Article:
To some extent, skiing is a fashion statement. Current trends have an impact in what we wear, the equipment we purchase, and the way we ski. 

Over the past several seasons, I’ve noticed skiers taking run-after-run using the same high speed, up-on-their-edges, race turns. It reminds me of the 60s when people were wedeling straight down the hill, or the 70s when extreme bump skiing was the rage.

Good technique is the foundation upon which we develop a well-rounded repertoire of turns; one than can evolve into your own skiing style.

I know two people who raced in college and continued to use race techniques whenever and wherever they skied. I never learned to race and admire those who have. But the need to be first to the bottom, regardless of terrain, can lead to disaster. Both had serious breaks.  

Skiing is not a one-turn-fits-all sport. Endless terrain and condition changes require us to draw from a repertoire of moves. 

Age and physical limitations are changing the way I ski. But when I’m in the groove, each run becomes a form of personal expression: Mixing short and wide turns. Playing with the fall line. Slowly descending a cascade of bumps. Entering powder for a few weightless turns.

It’s not skiing to a template or keeping up or showing off. It is personal choreography, and it feels very good.

Jon in an undated photo with more hair and less waist.

 

It Wouldn’t Hurt to Take a Lesson

That’s the title of Jackson Hogen’s most recent Realskiers.com Revelation (click here to access). He builds a strong case for improving skiing skills in order to move beyond your comfort zone.

Vermont Boomerangs Back

Following a devastating January thaw, Vermont areas had an outstanding MLK weekend. A Ski Vermont news release reported that on Sunday, Sugarbush had the biggest day in its 61-year history and Jay Peak’s 600 room capacity was 100% sold out. Some of the mountains got about 2’ and temps dropped to form ideal snow-making conditions.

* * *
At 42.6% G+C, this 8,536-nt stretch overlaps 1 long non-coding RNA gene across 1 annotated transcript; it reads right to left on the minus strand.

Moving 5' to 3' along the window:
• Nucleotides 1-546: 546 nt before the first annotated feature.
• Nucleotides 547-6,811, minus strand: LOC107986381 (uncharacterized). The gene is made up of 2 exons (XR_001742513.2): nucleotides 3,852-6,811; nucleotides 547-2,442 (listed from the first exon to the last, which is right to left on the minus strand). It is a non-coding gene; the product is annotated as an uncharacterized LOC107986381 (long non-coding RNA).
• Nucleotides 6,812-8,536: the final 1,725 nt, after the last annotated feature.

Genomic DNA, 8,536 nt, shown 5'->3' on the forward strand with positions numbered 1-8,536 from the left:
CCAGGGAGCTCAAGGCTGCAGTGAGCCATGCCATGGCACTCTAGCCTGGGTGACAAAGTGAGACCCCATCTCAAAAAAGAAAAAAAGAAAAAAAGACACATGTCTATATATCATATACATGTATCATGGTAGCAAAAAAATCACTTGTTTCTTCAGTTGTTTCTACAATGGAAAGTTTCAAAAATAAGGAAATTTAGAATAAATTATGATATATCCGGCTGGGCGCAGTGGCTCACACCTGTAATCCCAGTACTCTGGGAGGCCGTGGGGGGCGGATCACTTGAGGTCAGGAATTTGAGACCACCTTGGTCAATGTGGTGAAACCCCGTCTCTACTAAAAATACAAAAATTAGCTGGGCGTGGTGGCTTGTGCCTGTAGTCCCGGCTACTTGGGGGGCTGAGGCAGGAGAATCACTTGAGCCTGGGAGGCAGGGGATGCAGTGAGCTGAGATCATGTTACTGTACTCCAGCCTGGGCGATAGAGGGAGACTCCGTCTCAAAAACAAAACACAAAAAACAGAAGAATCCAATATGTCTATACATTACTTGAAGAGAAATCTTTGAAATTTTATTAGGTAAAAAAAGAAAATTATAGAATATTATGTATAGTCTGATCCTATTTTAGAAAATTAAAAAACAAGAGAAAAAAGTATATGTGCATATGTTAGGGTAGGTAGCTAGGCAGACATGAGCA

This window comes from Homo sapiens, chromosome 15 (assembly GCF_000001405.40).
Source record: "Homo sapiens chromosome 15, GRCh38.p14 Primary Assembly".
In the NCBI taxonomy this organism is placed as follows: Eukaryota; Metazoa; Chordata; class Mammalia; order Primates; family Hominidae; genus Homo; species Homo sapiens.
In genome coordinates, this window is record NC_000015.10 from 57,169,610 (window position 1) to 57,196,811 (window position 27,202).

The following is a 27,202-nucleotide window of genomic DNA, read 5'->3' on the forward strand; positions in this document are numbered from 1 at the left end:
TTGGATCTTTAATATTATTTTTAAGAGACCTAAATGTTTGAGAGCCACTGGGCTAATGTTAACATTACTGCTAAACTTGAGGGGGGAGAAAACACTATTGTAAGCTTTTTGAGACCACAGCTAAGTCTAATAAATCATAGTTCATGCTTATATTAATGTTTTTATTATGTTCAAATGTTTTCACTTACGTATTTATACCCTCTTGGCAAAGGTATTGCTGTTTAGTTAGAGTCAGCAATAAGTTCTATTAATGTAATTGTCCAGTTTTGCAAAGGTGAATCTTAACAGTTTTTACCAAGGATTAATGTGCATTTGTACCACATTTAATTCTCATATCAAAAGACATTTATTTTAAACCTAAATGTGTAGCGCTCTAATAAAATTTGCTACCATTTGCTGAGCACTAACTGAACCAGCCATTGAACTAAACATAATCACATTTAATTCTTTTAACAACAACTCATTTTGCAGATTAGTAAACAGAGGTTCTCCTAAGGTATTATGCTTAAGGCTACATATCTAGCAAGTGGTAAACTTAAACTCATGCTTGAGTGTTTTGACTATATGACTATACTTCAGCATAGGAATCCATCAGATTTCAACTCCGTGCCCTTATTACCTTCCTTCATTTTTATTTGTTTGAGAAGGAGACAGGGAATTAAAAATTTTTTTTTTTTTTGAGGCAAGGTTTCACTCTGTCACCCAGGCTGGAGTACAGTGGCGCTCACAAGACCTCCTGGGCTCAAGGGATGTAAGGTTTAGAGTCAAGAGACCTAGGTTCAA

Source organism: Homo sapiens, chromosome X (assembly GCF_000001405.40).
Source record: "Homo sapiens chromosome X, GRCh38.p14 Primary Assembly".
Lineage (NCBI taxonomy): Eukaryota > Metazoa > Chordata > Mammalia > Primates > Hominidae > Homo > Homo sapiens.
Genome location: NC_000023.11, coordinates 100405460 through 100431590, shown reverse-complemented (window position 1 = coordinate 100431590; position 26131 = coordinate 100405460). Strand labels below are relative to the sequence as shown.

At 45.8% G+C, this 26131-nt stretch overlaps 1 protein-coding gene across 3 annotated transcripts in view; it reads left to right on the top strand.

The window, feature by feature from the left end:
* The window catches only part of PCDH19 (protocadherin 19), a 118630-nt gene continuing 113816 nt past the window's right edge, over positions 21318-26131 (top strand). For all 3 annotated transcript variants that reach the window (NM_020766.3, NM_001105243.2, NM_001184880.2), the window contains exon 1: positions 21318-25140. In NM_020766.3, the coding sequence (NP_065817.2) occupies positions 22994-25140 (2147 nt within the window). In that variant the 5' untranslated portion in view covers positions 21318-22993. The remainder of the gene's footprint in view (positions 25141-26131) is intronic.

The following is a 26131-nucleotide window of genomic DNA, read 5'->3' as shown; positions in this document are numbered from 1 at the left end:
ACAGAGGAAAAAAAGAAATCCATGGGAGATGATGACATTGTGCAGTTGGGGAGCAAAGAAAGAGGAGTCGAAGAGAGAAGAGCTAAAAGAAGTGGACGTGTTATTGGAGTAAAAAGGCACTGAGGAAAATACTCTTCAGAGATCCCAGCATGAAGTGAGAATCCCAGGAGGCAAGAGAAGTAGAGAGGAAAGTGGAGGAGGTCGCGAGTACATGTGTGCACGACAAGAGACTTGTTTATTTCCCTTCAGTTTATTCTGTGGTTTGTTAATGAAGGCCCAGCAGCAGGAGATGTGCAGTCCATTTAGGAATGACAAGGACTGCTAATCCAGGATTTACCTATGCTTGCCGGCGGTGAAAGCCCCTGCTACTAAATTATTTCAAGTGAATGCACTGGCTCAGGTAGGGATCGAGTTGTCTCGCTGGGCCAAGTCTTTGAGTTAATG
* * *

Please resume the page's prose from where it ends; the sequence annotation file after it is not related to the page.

Alta’s New Website

Alta’s New Website

One of the many wonderful things about Alta is that when it makes a rare change, it does so thoughtfully. The classic Utah ski resort just introduced a new web design featuring simplified navigation, an improved mobile experience and interactive weather features. Some of the old features such as Photo of the Day remain. Click here to visit.

Mt Rose (NV): Free Lessons for 50+

Mt Rose on the Nevada side of Lake Tahoe offers Silver Ski Clinics designed for experienced skiers ages 50 and older at skill levels of lower-intermediate to advanced. The Monday and Friday clinics are free to season pass holders or $25 with lift tickets. Click here for details.

Aussie Crosses Antarctica on Skis

Dr Geoff Wilson Source: Facebook

Australian adventurer, Dr. Geoff Wilson, 49, skied 3,300 miles across Antarctica in 58 days. He used a kite and a sled in the historic trek, completing the journey with five weeks of rations remaining.

New Utah Training Facility

Utah Olympic Park at Kimball Junction in Park City opened the Mountain Expansion, a training facility for the state’s ski and snowboard teams. It features 5 alpine training lanes, a mogul lane, expanded terrain for freeski and board athletes, 11 acres of lighted terrain, high-efficiency snowmaking and a fixed grip quad. The facility is expected to expand in coming years.

A Different Hand Warmer Perspective

Last week, I advised placing hand warmers on top of the hands. That, on the advice of a ski shop sales person who told me that heating the hand’s blood supply would help warm the fingers. Nice concept but wrong anatomy lesson. The superficial veins on top of our hands carries blood back to the heart. Thanks to SeniorsSkiing.com subscriber, Roger Skugrud, for making the correction. A resident of frigid Minnesota, he advises positioning warmers in the palms where they’ll warm the blood feeding the hand and allow you to grasp the warmth when riding the lift.